Cryptocurrency as ‘electronic cash

Cryptocurrencies like Bitcoin or Ether are a radically new form of money. In short, they are currencies that are completely electronic; they live on peer-to-peer networks that anyone can connect to and can’t be controlled by any single entity. Contrary to fiat money issued by governments, bitcoins are not created out of thin air but through miners all over the world who provide computing power to the network to validate the transactions that are broadcasted to the network. 

In other words, these networks are not run by private entities like Visa or Mastercard, but by a global network of computers (much like the Internet). These computers don’t enforce moral codes, they just check that payments are valid and execute them accordingly. This means that users can send their money to wherever they want; a game-changer for citizens in oppressed countries like Iran or Venezuela.

Secondly, no entity can seize or freeze users’ accounts.  Unlike in the traditional system where money sits in bank accounts, with crypto, users hold their funds in cryptocurrency wallets, that only they have control over.

Moreover, users don’t expose their real-world identity on the network, but receive a cryptographic address, such as ‘0x79C4213a328E3B4F1D87b4953C14759399dB25E3’, which allows them to remain pseudonymous. Only when they buy or sell their cryptocurrency through cryptocurrency exchanges, users have to register with their identity documents. 

That said, there are plenty of options to sell and buy cryptocurrency in more private ways. In fact, the Human Rights Foundation has published a guide on how to use cryptocurrency privately for journalists and activists under surveillance by authoritarian governments. Peer-to-peer exchanges, for instance, let users buy cryptocurrency from private sellers, similar to how you buy a piece of furniture from a seller on eBay, and thereby keep your identity hidden from the exchange.


While it is tempting to only focus on the opportunities cryptocurrencies present to criminals, it’s more important to focus on what it represents for law-abiding citizens that make up the vast majority of society. Electronic cash and financial sovereignty are essential to sustaining a liberal open society.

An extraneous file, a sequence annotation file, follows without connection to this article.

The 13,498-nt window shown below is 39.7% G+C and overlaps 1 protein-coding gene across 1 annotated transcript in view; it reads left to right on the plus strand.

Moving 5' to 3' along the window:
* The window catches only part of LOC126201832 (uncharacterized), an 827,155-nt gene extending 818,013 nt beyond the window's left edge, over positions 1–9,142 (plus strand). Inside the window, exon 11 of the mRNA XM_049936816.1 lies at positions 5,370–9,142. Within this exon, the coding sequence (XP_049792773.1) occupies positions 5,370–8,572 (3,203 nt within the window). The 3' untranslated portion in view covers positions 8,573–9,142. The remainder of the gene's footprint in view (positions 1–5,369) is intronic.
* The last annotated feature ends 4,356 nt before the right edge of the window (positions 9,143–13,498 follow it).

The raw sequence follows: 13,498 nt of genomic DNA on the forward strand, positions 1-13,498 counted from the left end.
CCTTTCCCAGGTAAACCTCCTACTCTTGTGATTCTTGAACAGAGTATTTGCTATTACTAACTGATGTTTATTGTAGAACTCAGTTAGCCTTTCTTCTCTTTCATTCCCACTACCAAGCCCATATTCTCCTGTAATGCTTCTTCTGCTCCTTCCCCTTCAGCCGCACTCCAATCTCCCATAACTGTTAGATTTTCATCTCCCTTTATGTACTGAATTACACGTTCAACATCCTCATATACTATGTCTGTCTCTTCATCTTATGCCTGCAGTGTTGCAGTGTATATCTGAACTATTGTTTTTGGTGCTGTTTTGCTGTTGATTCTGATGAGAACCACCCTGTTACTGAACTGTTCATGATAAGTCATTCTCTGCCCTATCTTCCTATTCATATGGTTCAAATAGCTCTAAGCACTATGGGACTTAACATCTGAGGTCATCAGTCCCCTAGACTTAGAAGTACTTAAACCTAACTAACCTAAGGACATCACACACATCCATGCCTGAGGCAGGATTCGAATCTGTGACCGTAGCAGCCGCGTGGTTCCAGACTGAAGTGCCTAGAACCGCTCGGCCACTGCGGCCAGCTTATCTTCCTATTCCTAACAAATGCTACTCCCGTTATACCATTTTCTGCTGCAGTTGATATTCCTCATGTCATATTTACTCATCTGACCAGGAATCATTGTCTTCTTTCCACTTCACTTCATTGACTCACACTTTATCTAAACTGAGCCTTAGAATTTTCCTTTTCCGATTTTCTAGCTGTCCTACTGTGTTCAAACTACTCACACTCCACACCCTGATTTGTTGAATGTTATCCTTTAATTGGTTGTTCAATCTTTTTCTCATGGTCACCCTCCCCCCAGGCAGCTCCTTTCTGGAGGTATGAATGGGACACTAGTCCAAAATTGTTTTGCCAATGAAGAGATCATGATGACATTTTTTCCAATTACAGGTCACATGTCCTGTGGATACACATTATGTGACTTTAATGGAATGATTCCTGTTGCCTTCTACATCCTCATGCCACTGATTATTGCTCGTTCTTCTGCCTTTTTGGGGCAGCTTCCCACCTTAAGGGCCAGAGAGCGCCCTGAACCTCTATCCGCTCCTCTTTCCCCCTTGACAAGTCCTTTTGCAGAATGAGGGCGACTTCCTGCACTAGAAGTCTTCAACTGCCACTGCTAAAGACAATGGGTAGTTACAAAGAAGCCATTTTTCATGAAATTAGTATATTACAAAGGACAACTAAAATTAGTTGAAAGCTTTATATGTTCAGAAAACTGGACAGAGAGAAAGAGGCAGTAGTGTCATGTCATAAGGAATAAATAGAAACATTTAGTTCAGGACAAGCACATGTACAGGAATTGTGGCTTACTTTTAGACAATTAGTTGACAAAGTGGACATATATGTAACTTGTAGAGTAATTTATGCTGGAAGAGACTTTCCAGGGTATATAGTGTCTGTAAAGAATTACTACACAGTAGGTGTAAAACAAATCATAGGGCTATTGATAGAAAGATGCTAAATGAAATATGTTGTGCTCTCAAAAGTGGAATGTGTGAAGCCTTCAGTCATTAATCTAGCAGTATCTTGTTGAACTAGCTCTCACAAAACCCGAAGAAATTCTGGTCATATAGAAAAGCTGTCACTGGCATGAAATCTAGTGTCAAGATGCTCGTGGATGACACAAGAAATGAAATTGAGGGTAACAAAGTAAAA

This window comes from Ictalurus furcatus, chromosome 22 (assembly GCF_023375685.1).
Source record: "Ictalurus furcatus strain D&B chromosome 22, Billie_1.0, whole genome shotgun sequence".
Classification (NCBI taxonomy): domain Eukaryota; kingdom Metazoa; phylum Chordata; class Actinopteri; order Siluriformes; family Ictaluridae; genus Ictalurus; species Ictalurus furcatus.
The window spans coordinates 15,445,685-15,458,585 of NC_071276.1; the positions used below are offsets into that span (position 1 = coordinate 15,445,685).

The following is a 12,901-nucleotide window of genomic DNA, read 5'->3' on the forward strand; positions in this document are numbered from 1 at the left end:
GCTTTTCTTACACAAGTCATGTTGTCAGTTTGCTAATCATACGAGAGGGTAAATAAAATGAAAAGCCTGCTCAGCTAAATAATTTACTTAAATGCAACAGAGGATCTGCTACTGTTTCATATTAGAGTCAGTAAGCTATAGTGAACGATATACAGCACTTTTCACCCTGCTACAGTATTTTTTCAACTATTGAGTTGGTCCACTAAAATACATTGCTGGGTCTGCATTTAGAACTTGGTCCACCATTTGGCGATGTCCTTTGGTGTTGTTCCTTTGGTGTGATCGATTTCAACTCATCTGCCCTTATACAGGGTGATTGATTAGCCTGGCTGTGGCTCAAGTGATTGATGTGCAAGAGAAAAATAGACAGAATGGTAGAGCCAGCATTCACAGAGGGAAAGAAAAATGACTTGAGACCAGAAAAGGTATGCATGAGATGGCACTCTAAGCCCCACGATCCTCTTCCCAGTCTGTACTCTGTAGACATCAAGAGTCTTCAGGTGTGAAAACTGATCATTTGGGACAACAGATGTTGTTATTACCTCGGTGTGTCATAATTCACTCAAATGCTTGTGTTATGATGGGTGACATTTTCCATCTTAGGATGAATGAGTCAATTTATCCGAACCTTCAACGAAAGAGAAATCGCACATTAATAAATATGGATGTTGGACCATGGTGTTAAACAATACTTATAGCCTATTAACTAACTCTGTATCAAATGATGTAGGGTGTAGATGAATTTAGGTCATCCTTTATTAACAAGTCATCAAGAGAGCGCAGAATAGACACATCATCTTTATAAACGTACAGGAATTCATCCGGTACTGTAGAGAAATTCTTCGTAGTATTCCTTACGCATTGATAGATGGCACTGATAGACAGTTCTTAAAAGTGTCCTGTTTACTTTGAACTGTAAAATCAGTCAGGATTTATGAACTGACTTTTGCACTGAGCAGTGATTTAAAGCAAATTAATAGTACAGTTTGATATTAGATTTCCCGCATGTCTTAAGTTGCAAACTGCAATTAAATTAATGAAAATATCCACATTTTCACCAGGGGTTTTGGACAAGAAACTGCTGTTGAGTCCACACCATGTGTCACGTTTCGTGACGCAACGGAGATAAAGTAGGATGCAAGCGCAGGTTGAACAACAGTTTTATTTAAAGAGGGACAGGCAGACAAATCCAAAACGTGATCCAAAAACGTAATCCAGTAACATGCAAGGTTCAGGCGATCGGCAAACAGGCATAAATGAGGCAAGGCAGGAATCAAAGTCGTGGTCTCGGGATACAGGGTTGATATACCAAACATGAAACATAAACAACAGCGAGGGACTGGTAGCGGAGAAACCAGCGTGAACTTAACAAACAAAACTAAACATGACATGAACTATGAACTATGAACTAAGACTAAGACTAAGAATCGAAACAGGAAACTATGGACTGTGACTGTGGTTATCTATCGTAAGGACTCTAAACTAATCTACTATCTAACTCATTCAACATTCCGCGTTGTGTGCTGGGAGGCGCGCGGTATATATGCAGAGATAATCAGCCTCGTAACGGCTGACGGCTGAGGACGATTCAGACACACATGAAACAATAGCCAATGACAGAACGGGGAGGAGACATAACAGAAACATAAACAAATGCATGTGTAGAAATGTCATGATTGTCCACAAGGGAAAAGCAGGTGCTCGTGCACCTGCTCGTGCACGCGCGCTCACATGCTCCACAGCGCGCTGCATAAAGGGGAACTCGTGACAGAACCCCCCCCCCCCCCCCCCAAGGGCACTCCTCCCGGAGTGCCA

Countries, where privacy is taken seriously, are waking up to this reality. In Germany and Austria, there are first attempts to protect citizens’ rights to cash in the constitution. The European Central Bank, on the other hand, is testing ways to issue a “CBDC”: central bank digital currency. The project’s introduction sounds quite alarming: “Against the background of the ongoing digitalisation of the economy, the payments ecosystem needs to find an answer to an issue that concerns all citizens: the question of how to allow some degree of privacy in electronic payments, while still ensuring compliance with AML/CFT regulations”.

While it’s reassuring that some countries work on alternatives, we need to keep in mind that not all governments have the best interest of their citizens in mind. We need to start having a public debate about how citizens' right to financial privacy will be guaranteed in an increasingly digital world. Cryptocurrency is the best way to provide an alternative to citizens of these countries.

Emanuel Coen is the founder of - a crypto product comparison platform that helps people find the right products and get started on their crypto journey. 

Image credit: bk1498528 Blore